Of course, figuring out how much to tax, and how to distribute the burden, is a difficult problem. In the words of Dennis Moore (a character in a Monty Python sketch who robbed from the rich and gave to the poor - or so he thought), "this redistribution of wealth is more difficult than I thought". Taxing the poor heavily makes their already difficult lives ever worse. Taxing the rich decreases the incentives for generating wealth; the fate of the socialist countries suggests the problem with this approach.

There has also been a move toward less regulation on financial markets. A consequence has been a rash of mergers between already-big companies to make even bigger ones, leading to a concentration of economic power in relatively few hands. As with all monopoly and near-monopoly situations, this tends to lead to poorer service and higher costs for small customers.

Technological trends, especially the importance of software (a commodity with high development costs and negligible production costs) have furthered economic concentration. In other types of business, there has been a natural limit to economies of scale; the increasing difficulty of managing a huge enterprise tend to offset other efficiencies. Software, because it costs just about nothing to duplicate, changes that; the more customers you can amortize your development costs over, the lower your unit cost is. (Support, of course, is a whole different kettle of fish.)

Anyway, the net effect of all these trends is that the benefits of the recent prosperity have not been evenly distributed. The bulk of the population is little or no better off, while a small group at the top have gotten very wealthy indeed. Increasing concentration of wealth is likely to be a socially unstable condition, leading to unrest and possible revolution.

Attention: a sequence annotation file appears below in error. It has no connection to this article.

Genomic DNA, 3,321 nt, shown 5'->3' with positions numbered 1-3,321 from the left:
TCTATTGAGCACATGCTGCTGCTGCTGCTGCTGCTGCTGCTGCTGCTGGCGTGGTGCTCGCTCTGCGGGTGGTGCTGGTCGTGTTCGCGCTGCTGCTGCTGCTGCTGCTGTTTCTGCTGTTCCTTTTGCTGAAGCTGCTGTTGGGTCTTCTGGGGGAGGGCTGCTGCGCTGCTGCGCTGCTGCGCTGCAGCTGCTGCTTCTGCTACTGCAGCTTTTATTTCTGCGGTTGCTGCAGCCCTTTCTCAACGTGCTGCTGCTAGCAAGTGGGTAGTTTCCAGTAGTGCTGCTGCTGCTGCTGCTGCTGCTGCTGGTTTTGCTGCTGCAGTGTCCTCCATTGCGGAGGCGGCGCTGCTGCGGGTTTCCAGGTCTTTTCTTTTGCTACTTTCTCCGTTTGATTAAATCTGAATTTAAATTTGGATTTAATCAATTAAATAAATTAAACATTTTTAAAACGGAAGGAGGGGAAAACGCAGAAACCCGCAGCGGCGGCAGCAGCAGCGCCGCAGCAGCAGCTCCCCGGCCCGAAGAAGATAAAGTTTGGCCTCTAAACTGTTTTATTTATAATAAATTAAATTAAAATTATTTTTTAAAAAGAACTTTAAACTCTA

Technology: some hope for the future

There are some technological trends that may ameliorate the effects of some of the trends mentioned above. Here are some things to hope for:

Medicine continues to improve. We can cure a lot more diseases, and some progress (though not enough) has been made on the slow degenerative sicknesses. New drugs and other treatments that improve the health of older people will help take some of the sting out of a world where retirement recedes to an older age.

Fuel cells will make hydrogen-powered vehicles a possibility. The benefit is that power from non-portable sources can be used, alleviating the shortages of oil. In addition, this will be a much cleaner source of power, easing the air pollution problems in our cities.

Communications keep getting cheaper. Fiber optics mean more land-based capacity, and cell-based digital wireless systems make mobile communications accessible to everyone. In a future where travelling is more costly than now, videoconferencing and telecommuting will take on an increasingly important role.

Further in the future, there are the prospects of biotechnology and nanotechnology. It's hard to predict at this time what the effects will be, but these things have the prospect of changing everything. Nanotechnology could conceivably mean the end of material scarcity, a transformation that would make all the changes of the 20th century seem insignificant by comparison. But I suspect that things will get worse before this potential cure will make them better again.